Photo Credit: Flickr (Adam Cohn)

By: Rachel Kohn

During the food price crisis of 2007-2008, the prices of two main components of fertilizer, ammonia and urea, experienced significant spikes. In their 2013 article in Agricultural Economics on market concentration and pricing behavior in the global fertilizer industry, IFPRI division director Maximo Torero and research fellow Manuel Hernandez observe that the sharp increase in price for these commodities at this time was not proportionate with the increase of other commodities like oil and agricultural prices. By the height of the crisis in mid-2008, for instance, oil prices were 1.5-1.9 times higher than in mid-2007, while ammonia and urea prices were 2-3 times higher.

After a continuous decline in oil prices from over 100 dollars per barrel to less than 45 dollars between mid-2014 to March 2015, oil prices have started to recover during the second quarter of the 2015 and are currently around 60 dollars per barrel. The implications of these rising oil prices and their potential impact on fertilizer prices in the developing world bring new attention to Torero and Hernandez’s inquiry and findings.

Production requires energy resources, the cost of which is partly reflected in the cost of crude oil, so it is logical that as production costs increase output prices increase as well. The question is, how much of a responsive price hike is justifiable? There are usually only a few major producers of fertilizer; the industry is highly concentrated to a small group of firms operating at a global level. Developing countries in sub-Saharan Africa, Latin America, and South Asia either rely heavily on imported fertilizer or are becoming more dependent on foreign suppliers, so they are highly dependent on these large producers.

“It is well established that the low adoption of improved land management practices is one of the main factors behind lagging agricultural productivity in many low-income countries,” write Hernandez and Torero.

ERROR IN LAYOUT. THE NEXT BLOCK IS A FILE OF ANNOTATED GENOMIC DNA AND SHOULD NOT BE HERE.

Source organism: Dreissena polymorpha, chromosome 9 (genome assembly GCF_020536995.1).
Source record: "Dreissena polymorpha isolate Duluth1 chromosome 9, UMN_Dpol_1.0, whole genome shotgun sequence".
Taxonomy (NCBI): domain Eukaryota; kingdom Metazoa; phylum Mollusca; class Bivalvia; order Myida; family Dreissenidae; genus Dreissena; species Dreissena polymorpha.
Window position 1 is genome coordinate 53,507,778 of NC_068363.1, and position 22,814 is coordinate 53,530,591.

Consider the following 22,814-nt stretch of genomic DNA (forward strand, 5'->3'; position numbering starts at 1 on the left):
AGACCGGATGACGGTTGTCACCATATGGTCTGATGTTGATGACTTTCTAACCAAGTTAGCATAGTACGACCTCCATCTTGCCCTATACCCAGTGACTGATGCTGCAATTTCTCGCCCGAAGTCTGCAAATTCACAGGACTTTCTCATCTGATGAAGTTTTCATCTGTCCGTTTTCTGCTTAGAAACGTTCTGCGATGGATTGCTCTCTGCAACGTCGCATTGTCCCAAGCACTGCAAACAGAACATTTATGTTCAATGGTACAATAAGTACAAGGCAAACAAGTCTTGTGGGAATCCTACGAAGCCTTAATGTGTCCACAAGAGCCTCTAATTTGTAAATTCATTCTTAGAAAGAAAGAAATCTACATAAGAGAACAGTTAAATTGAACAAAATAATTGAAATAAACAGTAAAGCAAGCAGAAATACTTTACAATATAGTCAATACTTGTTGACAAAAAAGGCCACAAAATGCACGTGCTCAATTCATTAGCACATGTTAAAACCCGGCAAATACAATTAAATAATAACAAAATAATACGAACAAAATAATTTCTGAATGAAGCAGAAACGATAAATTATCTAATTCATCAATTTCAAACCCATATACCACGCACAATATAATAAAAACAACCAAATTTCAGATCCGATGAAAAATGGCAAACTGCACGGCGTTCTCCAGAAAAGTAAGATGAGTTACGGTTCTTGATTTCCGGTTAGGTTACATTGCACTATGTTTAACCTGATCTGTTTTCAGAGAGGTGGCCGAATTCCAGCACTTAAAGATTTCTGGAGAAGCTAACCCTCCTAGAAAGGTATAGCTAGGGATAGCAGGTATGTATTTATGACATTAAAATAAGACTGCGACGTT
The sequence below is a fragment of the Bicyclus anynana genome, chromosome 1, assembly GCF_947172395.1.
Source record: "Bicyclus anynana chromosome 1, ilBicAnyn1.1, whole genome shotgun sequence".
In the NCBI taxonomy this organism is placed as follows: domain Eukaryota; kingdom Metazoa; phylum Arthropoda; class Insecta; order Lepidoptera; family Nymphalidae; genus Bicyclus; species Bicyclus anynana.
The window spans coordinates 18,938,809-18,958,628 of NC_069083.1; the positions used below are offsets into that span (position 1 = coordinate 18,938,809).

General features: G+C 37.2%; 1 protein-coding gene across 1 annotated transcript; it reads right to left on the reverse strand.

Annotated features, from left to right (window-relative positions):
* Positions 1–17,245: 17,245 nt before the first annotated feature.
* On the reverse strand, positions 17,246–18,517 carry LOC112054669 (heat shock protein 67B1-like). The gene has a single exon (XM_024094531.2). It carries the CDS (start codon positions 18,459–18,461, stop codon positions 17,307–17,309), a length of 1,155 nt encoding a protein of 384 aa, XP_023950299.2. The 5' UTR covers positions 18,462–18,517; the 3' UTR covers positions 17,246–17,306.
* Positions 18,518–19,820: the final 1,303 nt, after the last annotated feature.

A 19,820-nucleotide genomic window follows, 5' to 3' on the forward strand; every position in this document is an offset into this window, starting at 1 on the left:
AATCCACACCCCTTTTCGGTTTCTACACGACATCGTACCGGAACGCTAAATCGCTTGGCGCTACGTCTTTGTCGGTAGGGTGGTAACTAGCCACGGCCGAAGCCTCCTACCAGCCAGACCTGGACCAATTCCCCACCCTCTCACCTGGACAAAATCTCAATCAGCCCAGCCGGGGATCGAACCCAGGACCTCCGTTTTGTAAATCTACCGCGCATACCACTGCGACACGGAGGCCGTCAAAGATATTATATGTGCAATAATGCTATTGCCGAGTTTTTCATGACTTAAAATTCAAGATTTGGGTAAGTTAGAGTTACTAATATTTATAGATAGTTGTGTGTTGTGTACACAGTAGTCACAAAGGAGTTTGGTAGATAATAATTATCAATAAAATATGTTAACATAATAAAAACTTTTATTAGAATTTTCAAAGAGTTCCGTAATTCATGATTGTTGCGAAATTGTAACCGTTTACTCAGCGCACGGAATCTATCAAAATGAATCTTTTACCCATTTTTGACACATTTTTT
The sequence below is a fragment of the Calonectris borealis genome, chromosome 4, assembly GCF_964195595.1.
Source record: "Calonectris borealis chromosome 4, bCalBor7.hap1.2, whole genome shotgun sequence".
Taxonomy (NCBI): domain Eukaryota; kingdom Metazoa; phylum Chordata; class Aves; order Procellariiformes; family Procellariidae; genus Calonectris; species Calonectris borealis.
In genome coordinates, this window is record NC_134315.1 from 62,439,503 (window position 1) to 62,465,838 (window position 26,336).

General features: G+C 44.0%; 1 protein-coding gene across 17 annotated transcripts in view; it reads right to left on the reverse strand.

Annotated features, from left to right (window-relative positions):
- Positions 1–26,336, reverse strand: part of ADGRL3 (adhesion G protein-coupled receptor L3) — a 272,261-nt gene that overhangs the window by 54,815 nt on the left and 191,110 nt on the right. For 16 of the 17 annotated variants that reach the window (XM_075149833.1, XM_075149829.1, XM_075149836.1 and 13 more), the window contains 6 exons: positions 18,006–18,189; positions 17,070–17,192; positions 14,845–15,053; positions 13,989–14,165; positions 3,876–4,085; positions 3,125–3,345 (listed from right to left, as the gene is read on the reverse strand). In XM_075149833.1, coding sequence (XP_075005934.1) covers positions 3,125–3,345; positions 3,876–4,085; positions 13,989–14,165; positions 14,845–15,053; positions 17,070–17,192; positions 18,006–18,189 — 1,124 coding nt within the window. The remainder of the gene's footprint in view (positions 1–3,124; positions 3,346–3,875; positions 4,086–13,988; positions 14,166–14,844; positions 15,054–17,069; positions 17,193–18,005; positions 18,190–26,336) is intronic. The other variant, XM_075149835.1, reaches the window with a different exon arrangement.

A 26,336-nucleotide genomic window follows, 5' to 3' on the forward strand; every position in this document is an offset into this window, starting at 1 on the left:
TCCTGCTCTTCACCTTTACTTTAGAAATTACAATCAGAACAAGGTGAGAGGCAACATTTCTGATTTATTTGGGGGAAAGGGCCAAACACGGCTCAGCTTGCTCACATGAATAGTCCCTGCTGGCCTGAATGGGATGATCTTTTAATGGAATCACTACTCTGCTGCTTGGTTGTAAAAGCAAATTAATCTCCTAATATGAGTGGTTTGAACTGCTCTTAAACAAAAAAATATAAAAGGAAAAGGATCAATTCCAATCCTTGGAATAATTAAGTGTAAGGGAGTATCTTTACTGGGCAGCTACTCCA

“In the search for policies to promote fertilizer adoption, numerous studies have identified several supply-side (as well as demand-side) constraints at the regional and country level that limit the development of input markets and, consequently, fertilizer uptake (see, e.g., Bumb et al., 2011; Gregory and Bumb, 2006; Kelly et al., 2003; Morris et al., 2007). However, not much has been said about developing regions’ high and increasing dependence on imported fertilizer, which is a highly concentrated at the global level.”

Citing figures from the International Fertilizer Development Center for 2009, Hernandez and Torero write that the top five fertilizer-producing countries control between 50–77 percent of the world’s production capacity for major nitrogen, phosphate, and potash fertilizers. Furthermore, the top four firms within each of these countries generally control more than half of each country’s production capacity (with the exception of China).

Why is the production of the components of fertilizer concentrated among a select group of firms, engaged in constant mergers to swallow up smaller players in the market? It is analogous to oil production: the location of the natural resources determines who the producers are. Large firms also enjoy the benefits of economies of scale, a threshold difficult for smaller companies to cross and thus making them less profitable.

Using annual data for a panel of countries along with different measures of concentration and model specifications, Torero and Hernandez find that prices are generally higher in more concentrated markets. They also found that a 10 percent increase in competition could increase fertilizer use by 13 to 19 percent and rural incomes by one to two percent in regions like sub-Saharan Africa. They recommend further examination of the pricing behavior and potential market power exertion of major global producers and their potential effects on developing countries.

To learn more about Hernandez and Torero’s recommendations for increasing competition and monitoring fertilizer pricing behavior as oil prices continue their upward trend, read their full article “Market concentration and pricing behavior in the fertilizer industry: a global approach” here.

Maximo Torero is the Division Director of the Markets, Trade, and Institutions Division at the International Food Policy Research Institute (IFPRI). He is the leader of the Global Research Program on Institutions and Infrastructure for Market Development and Director for Latin America.

Manuel Hernandez is a Research Fellow in the Markets, Trade and Institutions Division at IFPRI.

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